Notes on Memoirs; Profile details

Memoirs were not bad, but there were some common problems. See below. And remember, rewrites can always benefit from: new lede; reorganization; follow-up or new interviews.

1. FOLLOW DIRECTIONS!! That goes for formatting, word count, contact sheets, etc.
2. Fully ID people! First and last name, age, occupation, major, year in school, hometown, etc. 3 identifiers
3. More specific details!! Avoid cheap adjectives and adverbs in favor of detailed observations.
4. AP style
5. Short, simple sentences and paragraphs. Most paragraphs should be no more than 3 sentences. Better if they’re one or two.
6. AP style
7. Proofread and edit ruthlessly!



1. Must interview main subject in person for at least 15 minutes. Must also interview at least 3 other people about main subject via phone or in-person.

2. 600-700 words. All sources must appear in story. All must be quoted or paraphrased at least once. All normal rules about formatting, headers, contact sheet apply.

3. AP style counts.

4. No opinion. No interviewing your friends, family members, co-workers, etc. No email interviews.

5. Interview prep will be key. Have fun with it.

6. Profile, not a biography.


Writing in first person

One of my favorite stories. Only time I wrote in first person for the AP as a full-time reporter.

This is one of the better personal experience/memoir pieces I’ve read in a while. The author ran the AP’s political team in DC when I was on the business staff.

One of my favorites from a Lantern writer. Powerful stuff.


Errors are everywhere….

And you all are already finding them. The truth is this: the faster you start identifying mistakes or just edits in other people’s work, the faster you will start seeing them, avoiding the bad stuff, in your own. Self-editing is often the hardest thing for any writer. It’s even more difficult for young writers learning the ways of journalism and/or strategic communication.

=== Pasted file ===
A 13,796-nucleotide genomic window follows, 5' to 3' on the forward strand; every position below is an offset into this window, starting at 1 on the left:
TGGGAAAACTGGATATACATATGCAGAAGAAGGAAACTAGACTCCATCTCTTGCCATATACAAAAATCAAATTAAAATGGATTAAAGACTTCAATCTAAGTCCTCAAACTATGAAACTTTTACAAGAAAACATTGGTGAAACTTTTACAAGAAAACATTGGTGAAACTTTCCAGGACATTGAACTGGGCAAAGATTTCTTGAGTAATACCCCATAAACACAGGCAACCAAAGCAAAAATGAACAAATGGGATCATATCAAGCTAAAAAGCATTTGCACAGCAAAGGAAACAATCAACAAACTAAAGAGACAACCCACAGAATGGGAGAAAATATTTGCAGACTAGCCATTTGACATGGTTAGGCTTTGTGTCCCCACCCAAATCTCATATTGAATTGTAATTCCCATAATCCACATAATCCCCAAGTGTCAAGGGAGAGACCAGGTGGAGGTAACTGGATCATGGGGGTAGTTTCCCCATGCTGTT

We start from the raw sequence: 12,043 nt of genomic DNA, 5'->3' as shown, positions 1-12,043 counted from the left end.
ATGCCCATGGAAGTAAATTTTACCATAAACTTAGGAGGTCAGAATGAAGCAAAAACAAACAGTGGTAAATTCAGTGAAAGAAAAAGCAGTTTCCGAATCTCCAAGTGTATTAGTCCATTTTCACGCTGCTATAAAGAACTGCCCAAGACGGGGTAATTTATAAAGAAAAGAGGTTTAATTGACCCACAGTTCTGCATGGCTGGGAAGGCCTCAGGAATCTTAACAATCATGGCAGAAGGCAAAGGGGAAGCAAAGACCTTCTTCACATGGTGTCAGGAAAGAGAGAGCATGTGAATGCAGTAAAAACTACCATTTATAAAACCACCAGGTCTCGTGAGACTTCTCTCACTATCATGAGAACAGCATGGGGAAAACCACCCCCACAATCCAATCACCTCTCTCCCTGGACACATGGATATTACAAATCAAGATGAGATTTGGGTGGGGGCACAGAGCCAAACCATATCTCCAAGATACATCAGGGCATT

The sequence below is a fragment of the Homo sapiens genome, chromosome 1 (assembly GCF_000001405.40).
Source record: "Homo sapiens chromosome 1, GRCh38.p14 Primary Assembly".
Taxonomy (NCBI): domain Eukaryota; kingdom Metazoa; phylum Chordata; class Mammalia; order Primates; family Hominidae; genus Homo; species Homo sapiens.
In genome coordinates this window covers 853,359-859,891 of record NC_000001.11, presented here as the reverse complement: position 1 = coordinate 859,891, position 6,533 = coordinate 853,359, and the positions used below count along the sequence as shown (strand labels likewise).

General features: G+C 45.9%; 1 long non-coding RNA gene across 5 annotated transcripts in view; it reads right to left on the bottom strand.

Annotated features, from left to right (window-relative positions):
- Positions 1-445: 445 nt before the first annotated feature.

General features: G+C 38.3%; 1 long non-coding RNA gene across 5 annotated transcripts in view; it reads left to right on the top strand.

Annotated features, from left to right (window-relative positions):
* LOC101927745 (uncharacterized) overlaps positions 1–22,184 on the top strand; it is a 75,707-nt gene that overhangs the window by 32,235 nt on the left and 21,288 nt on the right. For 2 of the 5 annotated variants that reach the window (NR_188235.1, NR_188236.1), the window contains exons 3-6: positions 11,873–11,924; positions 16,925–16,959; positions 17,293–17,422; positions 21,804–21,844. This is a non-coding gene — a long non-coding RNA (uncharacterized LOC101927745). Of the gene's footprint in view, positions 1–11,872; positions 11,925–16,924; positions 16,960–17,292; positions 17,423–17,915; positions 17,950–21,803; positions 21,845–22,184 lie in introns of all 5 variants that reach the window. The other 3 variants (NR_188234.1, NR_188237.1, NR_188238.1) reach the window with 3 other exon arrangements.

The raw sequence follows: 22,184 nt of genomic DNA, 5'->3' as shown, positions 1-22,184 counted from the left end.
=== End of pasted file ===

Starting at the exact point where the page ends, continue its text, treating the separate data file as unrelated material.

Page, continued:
This tweet  from my former employer has an obvious mistake.

Word spelled wrong in last sentence in this blog post.

General is spelled wrong here, which is really bad as it is also a title.

This line from your syllabus, while I could say was intentional for effect, was not. I’ll never lie to you all:  The importance of deadlines cannot be stressed enough. If the deadline for an assignment is 3 p.m., that means the copy must be in my hand by 1 p.m.

This one was ID’d by a media critic, but you all should know who Snowden is now:  MSNBC graphic just spelled it Booze Allen Hamilton. Company officials may need to get sloshed given PR nightmare of having employed Snowden

6 words to tell a story? Yup.

The Hemingway legend is that his friends bet him, or he bet his friends, about the ability to tell a complete a story in 6 words. Here is what he came up with:

For sale: baby shoes. Never worn.

A bit of a downer, right?

Here are two I came up with. I tried to summarize how some of you might be feeling.
1. Summer class. Friday session. This sucks.
2. Friday summer class. Happy hour after.

3. Summer class. Rain. No Oval Beach.

Another example: “Fresh fish here for sale” is the sign outside your little shack on the water. Eliminate all unnecessary words.

Welcome to Comm 2321, Summer 2013

When submitting content this semester, printed or online, here is the proper header unless I specify otherwise:

Need 1 printed copy, double-spaced, due at beginning of class following instructions on syllabus. Header should be:

Your name

My name

Word Count (don’t include the header, just the body)

2-4 word slug —describes story

Short headline of 50 characters or less, including spaces

Long headline of 94 characters or less, including spaces

Tweet of 140 characters or less, including spaces